Introduction to Fetching Data from an Oracle Database using Java and JDBC part 1

In this three part series of posts we will look at fetching data from an Oracle Database using Java and JDBC. In this first post we look at the basics of the Statement interface and how to process simple queries. The other two articles will look at the PreparedStatement and the CallableStatement.

Note: The example programs presented in this series of post make use of the HR demonstration schema.

Using simple SQL statement such as the one below we will build a Java program using JDBC to execute the SQL and print out the results. This post will focus on the java.sql.Statement interface.

SQL> select employee_id, first_name, last_name, hire_date from employees;

EMPLOYEE_ID FIRST_NAME           LAST_NAME                 HIRE_DATE
----------- -------------------- ------------------------- ---------
        198 Donald               OConnell                  21-JUN-07
        199 Douglas              Grant                     13-JAN-08
        200 Jennifer             Whalen                    17-SEP-03
        201 Michael              Hartstein                 17-FEB-04
        202 Pat                  Fay                       17-AUG-05
        203 Susan                Mavris                    07-JUN-02
        204 Hermann              Baer                      07-JUN-02
        205 Shelley              Higgins                   07-JUN-02
        206 William              Gietz                     07-JUN-02
        100 Steven               King                      17-JUN-03
        101 Neena                Kochhar                   21-SEP-05

< cut for clarity >

        197 Kevin                Feeney                    23-MAY-06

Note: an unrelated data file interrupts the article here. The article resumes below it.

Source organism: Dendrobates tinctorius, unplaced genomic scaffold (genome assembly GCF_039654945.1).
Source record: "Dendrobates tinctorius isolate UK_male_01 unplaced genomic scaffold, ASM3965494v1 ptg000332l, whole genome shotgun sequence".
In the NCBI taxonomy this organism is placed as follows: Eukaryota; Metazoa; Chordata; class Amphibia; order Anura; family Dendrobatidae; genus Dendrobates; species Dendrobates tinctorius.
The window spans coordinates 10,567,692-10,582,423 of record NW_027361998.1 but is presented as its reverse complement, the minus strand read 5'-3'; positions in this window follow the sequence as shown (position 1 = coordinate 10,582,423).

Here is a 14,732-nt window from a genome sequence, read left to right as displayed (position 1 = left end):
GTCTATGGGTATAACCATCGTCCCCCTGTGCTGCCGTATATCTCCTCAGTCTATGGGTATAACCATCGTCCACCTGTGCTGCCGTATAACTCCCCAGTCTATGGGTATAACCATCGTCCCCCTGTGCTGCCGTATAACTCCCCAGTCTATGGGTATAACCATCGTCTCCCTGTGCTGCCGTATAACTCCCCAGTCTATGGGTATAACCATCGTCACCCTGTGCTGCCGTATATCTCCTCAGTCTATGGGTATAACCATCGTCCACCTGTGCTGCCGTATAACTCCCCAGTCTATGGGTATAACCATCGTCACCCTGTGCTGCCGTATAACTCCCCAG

107 rows selected.

SQL>

A Statement object is used to send and execute SQL statements on a given connection. There are three types of Statement objects in the package java.sql each specialized in a particular type of SQL statement.

Statement – SQL statements with no input (bind values) parameters.
PreparedStatement – preparsed SQL statements with or without input (bind values) parameters. Extends Statement.
CallableStatement – execute and retrieve data from stored procedures. Extends PreparedStatement.

Below is a Java program that will process the same query presented above.

import oracle.jdbc.OracleConnection;
import oracle.jdbc.pool.OracleDataSource;
import java.sql.Statement;
import java.sql.ResultSet;
import java.sql.SQLException;

public class FetchRows1 {
    
  public static void main(String[] args) {
   
    try {
      // create the Oracle DataSource and set the URL
      OracleDataSource ods = new OracleDataSource();
      ods.setURL("jdbc.oracle.thin:hr/password@ora1:1521/orcl");
      
      // connect to the database and turn off auto commit
      OracleConnection ocon = (OracleConnection)ods.getConnection();
      ocon.setAutoCommit(false);
      
      // create the statement and execute the query
      Statement stmt = ocon.createStatement();
      ResultSet rset = stmt.executeQuery("select employee_id, first_name, last_name, hire_date from employees");
      
      // print out the results
      while(rset.next()) {
        System.out.println(rset.getInt(1) + ", " +
                           rset.getString(2)  + ", " +
                           rset.getString(3)  + ", " +
                           rset.getDate(4));
      }
      
    } catch (SQLException e) {
      System.out.println(e.getMessage());
    }
  }
}

An SQL statement is executed within the context of a Connection so we need to use one of the methods provided by the Connection object to create the Statement. The Connection object provides three methods in which to create a Statement object.

Statement createStatement() 

Returns a Statement object that will generate ResultSet objects that have a forward only cursor and that are read only.

Statement createStatement(int rsType, int rsConcurrency); 

Returns a Statement object that will generate ResultSet objects of the given type and concurrency. Valid rsTypes are: ResultSet.TYPE_FORWARD_ONLY, ResultSet.TYPE_SCROLL_INSENSITIVE and ResultSet.TYPE_SCROLL_SENSITIVE. Valid rsConcurrency values are ResultSet.CONCUR_READ_ONLY and ResultSet.CONCUR_UPDATABLE.

Statement createStatement(int rstType, int rsConcurrency, int rsHoldability);